Sunday, February 01, 2015

Super Bowl thoughts and predictions (I compare Belichick to Churchill)

I'm writing this at 4 in the morning of Super Bowl Sunday. It's not that I can't sleep, I don't want to sleep. I can't tell if I'm buzzed, or groggy, or a mellow mixture of both. But I'm sure of the mellowness, which is rare for me.

Seven years ago, as I anxiously anticipated the Patriots meeting the Giants in Super Bowl XLII and perhaps the completion a flawless season, I remember not being able to sleep, and sending texts to my older brother, quoting Shakespeare's Henry V (Roman numeral overload). In that play there's a scene of French commanders conversing on the eve of battle, excited to destroy the small number of underfed and under-equipped English soldiers that stood against them in what would be known as the Battle of Agincourt. And I felt like those eager French. "Would it were day!" In one of history's greatest upsets, the outnumbered, exhausted, and poorly equipped English utterly destroyed the French army in that battle. It was the equivalent of a 16 seed in the NCAA tournament beating a 1 by 40 points, and then continuing to win the whole damn tournament. Similarly, the underdog Giants beat the mighty Patriots.

This feels different. The Patriots are not overwhelming favorites. They face a formidable defense that will not give an inch without a fight. In terms of historical conflicts, this actually reminds me more of the D-Day landings of 1944 in Normandy (and no, I'm not comparing the Seahawks to the Nazis). Like the Allies on the eve of D-Day, I don't know how it will end, but I'm confident that the generals and the soldiers have done all they could to prepare and will do their jobs when the moment comes. We can only wait and watch how it plays out.

I'm more relaxed than I was 8 years ago. Less anxiety, less nervousness. The game starts in 14 and a half hours as I write this, and I'm more concerned about what beer to bring to the party I'm going to. Do I want just Sam Adams, or a mix of some lighter beers? And this is not because I take the opponent lightly, but because there's nothing to think about except the beer. These two teams will decide matters on the field, not in the brains of pundits and "experts,." And certainly the worries and hopes in the arena of my brain won't be able to determine the winner.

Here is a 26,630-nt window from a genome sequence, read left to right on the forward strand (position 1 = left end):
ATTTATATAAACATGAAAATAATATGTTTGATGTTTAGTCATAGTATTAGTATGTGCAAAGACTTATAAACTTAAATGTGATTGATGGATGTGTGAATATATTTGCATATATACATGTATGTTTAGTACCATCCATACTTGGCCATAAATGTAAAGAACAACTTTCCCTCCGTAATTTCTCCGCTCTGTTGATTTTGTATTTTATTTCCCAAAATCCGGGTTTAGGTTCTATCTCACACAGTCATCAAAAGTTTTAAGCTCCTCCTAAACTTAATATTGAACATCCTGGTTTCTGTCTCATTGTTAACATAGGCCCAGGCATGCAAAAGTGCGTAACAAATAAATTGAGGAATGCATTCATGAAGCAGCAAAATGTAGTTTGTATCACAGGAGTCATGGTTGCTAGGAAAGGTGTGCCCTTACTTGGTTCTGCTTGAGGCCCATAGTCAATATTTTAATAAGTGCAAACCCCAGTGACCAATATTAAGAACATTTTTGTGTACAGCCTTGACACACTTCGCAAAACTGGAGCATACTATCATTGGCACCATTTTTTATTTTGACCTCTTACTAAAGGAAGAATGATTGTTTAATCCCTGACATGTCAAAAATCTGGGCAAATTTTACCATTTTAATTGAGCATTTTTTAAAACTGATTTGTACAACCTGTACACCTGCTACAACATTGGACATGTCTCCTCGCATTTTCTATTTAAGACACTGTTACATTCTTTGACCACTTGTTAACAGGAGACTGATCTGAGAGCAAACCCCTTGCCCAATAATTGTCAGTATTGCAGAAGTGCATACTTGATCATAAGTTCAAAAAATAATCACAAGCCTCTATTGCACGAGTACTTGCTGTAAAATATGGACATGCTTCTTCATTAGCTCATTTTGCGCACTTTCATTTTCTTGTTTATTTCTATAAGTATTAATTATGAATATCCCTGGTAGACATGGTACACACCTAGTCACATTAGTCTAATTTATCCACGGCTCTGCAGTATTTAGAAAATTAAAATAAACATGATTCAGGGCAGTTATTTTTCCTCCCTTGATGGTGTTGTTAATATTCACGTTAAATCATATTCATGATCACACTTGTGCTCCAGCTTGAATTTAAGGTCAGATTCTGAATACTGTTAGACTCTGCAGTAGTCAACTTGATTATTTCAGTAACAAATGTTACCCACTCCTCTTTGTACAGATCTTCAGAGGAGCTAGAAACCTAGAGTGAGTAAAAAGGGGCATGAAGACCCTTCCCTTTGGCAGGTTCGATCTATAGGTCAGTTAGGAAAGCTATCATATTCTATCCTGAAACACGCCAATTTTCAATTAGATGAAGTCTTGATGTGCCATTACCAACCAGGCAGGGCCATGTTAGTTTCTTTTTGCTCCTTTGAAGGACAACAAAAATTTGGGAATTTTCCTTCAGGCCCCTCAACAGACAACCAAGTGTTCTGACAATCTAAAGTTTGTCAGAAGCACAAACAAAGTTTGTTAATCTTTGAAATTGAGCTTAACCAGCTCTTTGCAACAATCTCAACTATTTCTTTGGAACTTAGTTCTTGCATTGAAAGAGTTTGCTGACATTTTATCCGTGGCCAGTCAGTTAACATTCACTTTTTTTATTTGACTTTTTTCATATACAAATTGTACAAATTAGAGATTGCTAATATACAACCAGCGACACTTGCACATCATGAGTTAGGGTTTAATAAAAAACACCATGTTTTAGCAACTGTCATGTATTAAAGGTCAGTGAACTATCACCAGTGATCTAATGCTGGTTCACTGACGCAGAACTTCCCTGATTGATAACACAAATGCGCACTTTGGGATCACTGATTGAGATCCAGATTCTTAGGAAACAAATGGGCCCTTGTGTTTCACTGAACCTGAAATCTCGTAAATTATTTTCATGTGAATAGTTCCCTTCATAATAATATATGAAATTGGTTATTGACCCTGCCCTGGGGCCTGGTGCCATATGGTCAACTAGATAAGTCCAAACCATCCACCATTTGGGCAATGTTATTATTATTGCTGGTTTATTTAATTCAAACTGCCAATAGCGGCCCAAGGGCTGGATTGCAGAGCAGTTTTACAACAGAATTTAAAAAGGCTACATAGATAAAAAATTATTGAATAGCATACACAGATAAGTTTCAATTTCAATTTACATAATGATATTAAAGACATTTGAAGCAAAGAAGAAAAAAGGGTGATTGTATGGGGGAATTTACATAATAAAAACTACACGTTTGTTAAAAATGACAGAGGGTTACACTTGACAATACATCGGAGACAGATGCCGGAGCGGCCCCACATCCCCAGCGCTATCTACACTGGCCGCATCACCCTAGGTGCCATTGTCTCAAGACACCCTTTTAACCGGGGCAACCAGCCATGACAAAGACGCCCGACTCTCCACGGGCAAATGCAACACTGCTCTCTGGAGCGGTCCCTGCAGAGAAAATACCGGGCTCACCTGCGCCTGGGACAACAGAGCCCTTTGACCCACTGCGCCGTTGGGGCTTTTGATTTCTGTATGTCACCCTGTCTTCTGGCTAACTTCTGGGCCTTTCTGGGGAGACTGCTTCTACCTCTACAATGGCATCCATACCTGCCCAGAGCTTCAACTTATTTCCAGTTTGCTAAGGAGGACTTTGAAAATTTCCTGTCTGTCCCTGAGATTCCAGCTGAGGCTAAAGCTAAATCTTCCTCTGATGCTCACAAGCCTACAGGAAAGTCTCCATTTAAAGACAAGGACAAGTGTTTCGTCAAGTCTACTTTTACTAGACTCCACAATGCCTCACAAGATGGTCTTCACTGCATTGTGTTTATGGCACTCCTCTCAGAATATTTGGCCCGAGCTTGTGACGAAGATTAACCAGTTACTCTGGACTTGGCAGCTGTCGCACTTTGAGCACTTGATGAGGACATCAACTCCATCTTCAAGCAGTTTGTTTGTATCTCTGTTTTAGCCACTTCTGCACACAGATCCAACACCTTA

Those "experts" by the way, some of whom have been gushing over how amazing Seattle is, completely underestimated them last year against the Broncos. What kind of judge of quality or character are they? In their minds, the Broncos have won 2 of 3 Super Bowls, and the 49ers won the other. The same team they wrote off last year is an unstoppable juggernaut today. The dumbest people in the world are the ones who don't realize what they don't know. And many of those people join the media.

The Patriots have two key advantages in the upcoming game: special teams and Bill Belichick.

The Seahawks are not very good at covering punts. The Patriots have an exceptional punt returner in Julian Edelman. A big return from him could prove to be the difference in the game. A couple of solid 10+ yard returns from him could sway the field position battle in New England's favor. This area is one of the few matchups that either team has a decided advantage over the other.

The other advantage is Belichick. The D-Day invasion was meticulously planned. It involved the coordination of thousands of troops landing in dozens of places, ships and planes bombarding defensive positions, airborne troops landing behind enemy lines to cause disruption (shout out to the 101st Airborne, the unit my brother served in). That was a massive logistical undertaking. There was also a heavy dose of guile and deception, as the Allies were able to convince the Germans that the invasion would take place at the Pas-de-Calais, about 200 miles northeast of Normandy.

Hmmmm, guile and deception. Remind you of any NFL head coaches?

And in risk of hyperbole, wasn't Bill Belichick's "We're on to Cincinnati" press conference the type of simple yet stirring eloquence that Winston Churchill might employ? When the Germans forced the British to evacuate France at Dunkirk in 1940, Churchill might as well have said "We're on to the Battle of Britain," or "We're on to North Africa."

Those 4 words repeated by Belichick helped turn the tide of the season.

These teams are both so good and so tough, wouldn't it be great to see them play a best-of-5 series? Sadly, we only get to enjoy a single game between these very worth adversaries. Only 60 minutes of football. Every small edge will need to be exploited, every opportunity taken advantage of.

I think the Pats make a big special teams play. I think Brady and the offense will have trouble scoring lots of points, but will do their job in the field position game, with the occasional touchdown and field goal. And I think the Seahawks receivers against the Patriots secondary is a favorable matchup for the Pats. The Seahawks won't score many points either.

Patriots win 23-20.